John Wimber of the Vineyard Movement was fond of reminding his followers that "the meat is in the street". In saying this, he wasn't reporting the results of a truck accident a few blocks from the Jimmy Dean Sausage plant. He was, in fact, expressing his core philosophy of ministry -- that the best and most satisfying places to share in the ministry of Jesus are the everyday places of our lives, i.e. "the street".
To understand this notion, it would help to understand three things:
1. Wimber was a biblical literalist. He believed that the "stuff" (his term) we read about in the Gospels and Acts is the same kind of "stuff" that should be happening through and around Christ-followers today. This belief continuously impacted his view of church life, evangelism and contemporary Christianity.
2. Wimber lived as a totally non-churched "pagan" until he was well into his adulthood. In fact, were it not for the outreach of a persistant and bold layman from his neighborhood, it is hard to imagine how a man like him would have ever become a believer, much less a highly-influential church leader. In other words, his own encounter with Jesus as Lord began in the "everyday" place of his house.
3. As a church consultant for a prominent Church Growth institute, Wimber had an intense personal knowledge of the mainstream evangelical church of his time. What he personally saw and experienced through his interaction with thousands of pastors and church leaders only deepened his convictions that churches were too often functionally and philisophically at odds with their own stated mission.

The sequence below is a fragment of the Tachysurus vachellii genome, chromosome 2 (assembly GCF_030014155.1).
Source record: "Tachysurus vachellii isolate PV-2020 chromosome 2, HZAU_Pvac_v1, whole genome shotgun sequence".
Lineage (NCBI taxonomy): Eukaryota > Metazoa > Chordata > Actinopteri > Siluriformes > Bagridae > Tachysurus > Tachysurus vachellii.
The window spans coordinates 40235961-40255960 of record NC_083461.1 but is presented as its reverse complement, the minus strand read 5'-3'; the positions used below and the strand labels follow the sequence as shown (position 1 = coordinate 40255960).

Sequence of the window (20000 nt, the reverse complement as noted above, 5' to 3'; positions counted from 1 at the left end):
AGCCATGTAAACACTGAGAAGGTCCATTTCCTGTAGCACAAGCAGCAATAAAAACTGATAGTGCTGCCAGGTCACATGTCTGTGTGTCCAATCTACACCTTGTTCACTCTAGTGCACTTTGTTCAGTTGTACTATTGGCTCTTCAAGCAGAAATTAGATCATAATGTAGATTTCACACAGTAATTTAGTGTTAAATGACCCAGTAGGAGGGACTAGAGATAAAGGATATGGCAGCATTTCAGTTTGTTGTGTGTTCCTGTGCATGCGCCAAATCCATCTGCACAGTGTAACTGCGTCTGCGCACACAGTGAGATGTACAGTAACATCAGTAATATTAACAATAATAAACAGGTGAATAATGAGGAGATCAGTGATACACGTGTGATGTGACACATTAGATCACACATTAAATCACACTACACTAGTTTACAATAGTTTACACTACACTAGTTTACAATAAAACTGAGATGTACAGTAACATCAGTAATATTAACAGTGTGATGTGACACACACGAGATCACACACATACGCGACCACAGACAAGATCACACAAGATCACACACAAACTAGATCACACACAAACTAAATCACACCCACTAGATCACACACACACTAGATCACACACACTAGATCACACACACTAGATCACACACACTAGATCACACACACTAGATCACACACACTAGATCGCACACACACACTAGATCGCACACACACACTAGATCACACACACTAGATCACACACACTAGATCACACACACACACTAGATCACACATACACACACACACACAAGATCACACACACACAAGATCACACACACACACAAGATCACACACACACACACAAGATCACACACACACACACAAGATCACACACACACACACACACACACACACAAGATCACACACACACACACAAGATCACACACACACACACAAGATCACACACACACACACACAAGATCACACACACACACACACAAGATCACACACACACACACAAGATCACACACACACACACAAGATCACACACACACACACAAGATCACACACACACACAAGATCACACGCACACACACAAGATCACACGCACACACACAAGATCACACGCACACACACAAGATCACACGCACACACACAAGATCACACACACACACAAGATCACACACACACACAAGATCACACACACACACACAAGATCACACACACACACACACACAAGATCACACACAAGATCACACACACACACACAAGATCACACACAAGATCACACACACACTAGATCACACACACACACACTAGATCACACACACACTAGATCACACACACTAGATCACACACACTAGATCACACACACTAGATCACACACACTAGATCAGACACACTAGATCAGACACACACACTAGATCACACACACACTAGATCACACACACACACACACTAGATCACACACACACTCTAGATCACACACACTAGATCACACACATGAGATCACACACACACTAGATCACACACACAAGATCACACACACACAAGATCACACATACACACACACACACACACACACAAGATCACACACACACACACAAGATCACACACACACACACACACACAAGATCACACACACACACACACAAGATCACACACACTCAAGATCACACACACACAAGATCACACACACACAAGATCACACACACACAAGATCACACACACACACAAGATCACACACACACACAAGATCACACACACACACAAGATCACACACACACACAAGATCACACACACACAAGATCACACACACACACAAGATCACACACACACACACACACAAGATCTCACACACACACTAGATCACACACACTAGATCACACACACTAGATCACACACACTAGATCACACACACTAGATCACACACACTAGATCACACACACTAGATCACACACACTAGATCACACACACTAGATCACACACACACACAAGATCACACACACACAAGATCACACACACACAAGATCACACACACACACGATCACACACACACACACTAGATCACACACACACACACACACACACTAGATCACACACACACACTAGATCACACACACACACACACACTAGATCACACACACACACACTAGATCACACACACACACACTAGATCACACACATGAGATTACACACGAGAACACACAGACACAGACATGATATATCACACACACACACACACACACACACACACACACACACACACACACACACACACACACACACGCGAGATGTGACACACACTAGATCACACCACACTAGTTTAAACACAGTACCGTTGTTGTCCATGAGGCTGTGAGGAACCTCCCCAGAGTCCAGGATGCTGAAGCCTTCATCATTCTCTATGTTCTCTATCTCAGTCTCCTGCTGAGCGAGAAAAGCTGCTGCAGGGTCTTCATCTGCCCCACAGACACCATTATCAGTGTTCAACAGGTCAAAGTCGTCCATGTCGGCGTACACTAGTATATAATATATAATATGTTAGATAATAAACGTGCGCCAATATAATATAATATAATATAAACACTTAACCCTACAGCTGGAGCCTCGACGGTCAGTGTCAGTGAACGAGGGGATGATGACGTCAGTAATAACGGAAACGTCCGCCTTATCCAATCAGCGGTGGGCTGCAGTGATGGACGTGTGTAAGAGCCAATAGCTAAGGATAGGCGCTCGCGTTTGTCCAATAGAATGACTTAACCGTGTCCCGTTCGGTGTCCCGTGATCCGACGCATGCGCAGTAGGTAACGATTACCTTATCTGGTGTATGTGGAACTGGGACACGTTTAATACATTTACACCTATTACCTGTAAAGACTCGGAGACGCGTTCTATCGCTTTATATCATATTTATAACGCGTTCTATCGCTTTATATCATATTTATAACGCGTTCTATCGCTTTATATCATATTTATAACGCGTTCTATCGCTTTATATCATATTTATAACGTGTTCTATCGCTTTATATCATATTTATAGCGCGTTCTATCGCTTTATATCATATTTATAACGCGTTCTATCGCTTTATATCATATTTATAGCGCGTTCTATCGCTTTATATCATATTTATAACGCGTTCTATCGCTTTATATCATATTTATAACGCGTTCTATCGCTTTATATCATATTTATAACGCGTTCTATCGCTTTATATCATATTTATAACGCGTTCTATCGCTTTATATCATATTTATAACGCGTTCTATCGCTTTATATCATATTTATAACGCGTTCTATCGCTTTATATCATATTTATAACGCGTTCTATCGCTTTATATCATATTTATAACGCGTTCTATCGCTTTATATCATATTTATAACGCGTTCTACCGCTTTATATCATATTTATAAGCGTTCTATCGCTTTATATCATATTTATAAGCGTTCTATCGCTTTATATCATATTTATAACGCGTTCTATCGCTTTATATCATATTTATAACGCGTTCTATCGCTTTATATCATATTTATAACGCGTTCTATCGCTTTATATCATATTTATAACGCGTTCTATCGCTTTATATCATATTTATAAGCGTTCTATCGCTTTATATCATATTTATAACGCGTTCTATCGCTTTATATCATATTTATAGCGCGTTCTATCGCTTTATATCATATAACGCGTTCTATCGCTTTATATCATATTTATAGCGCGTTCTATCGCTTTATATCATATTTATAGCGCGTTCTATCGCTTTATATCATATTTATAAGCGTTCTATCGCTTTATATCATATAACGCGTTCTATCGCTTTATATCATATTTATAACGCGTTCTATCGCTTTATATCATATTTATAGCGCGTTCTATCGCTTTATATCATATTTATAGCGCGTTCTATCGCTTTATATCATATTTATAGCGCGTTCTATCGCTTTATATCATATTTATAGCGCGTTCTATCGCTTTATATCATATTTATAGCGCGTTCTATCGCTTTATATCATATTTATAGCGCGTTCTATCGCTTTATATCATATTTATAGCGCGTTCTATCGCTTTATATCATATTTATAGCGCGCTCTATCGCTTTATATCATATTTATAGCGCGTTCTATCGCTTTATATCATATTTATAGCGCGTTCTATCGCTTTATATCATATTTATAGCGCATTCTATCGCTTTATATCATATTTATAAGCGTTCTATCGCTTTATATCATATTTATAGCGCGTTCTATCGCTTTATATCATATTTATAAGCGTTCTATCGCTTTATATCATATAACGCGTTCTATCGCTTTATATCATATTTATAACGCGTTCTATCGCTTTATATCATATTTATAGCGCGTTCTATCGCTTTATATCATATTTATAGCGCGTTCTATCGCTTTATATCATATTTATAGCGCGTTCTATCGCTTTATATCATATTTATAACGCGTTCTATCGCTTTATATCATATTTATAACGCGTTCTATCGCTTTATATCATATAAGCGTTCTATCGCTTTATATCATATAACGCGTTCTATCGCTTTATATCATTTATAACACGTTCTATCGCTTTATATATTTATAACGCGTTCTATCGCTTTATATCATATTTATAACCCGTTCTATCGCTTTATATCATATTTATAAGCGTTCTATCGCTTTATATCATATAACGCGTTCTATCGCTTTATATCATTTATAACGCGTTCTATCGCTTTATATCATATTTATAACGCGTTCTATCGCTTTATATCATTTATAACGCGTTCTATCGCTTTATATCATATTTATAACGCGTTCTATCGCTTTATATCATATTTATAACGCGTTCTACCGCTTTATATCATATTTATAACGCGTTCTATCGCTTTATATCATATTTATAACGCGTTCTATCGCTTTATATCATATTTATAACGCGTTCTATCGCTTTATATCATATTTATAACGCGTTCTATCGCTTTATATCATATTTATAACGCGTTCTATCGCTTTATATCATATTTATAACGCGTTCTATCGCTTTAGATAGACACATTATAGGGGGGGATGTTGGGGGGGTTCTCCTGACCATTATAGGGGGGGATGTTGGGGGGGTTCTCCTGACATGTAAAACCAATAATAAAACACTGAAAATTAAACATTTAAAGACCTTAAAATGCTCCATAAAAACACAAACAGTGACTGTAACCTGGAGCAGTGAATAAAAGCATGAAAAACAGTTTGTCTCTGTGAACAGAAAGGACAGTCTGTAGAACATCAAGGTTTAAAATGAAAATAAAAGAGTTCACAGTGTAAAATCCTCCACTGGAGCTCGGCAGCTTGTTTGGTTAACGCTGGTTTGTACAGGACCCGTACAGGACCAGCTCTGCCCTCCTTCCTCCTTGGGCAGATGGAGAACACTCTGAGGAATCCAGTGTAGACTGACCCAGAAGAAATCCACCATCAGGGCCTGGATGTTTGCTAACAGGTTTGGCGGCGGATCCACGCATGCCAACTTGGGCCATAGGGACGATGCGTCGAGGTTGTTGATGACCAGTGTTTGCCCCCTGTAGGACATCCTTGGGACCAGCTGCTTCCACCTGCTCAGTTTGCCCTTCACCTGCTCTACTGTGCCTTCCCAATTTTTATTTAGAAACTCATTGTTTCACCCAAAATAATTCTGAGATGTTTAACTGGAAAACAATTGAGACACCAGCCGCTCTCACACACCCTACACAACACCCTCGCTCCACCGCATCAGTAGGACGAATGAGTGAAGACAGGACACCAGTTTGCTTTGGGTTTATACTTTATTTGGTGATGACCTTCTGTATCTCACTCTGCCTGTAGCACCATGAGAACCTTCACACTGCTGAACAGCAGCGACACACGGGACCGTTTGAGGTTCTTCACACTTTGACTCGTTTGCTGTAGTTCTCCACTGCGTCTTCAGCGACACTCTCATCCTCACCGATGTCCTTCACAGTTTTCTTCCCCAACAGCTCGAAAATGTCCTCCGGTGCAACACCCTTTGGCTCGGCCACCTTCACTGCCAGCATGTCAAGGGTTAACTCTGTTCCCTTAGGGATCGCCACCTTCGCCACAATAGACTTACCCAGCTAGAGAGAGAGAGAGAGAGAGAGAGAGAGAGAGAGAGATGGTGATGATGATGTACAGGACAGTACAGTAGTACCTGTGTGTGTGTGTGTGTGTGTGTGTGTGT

The movement John Wimber led is now more than twenty five years old and he himself has passed on to Glory. Throughout its development, the Vineyard movement has had to struggle to retain the outward, everyday vision for ministry that informed John's sensibilities. But if he were still with us today, I believe he would be pointing us back to "the street" -- calling us to take risks by initiating "street level" contact with people who need Jesus.
Frankly, I don't know if he would have totally understood or even approved of our VCMN network. John was a church planter and a great believer in the local church as it is usually constituted in America. But one thing I DO know, is that he would love to hear the stories we are beginning to tell of how our members are taking the ministry of Jesus to neighborhoods and other everyday places.
These stories of loving God and loving neighbor smack of the down-to-earth discipleship John insisted upon. Maybe, just maybe, it would bless him to see that we agree that "the meat is in the street" and are willing to take the kinds of risks that go with sharing the Gospel in word and works in the places people live, work, learn and recreate (our VCMN mission). And, we're just getting started!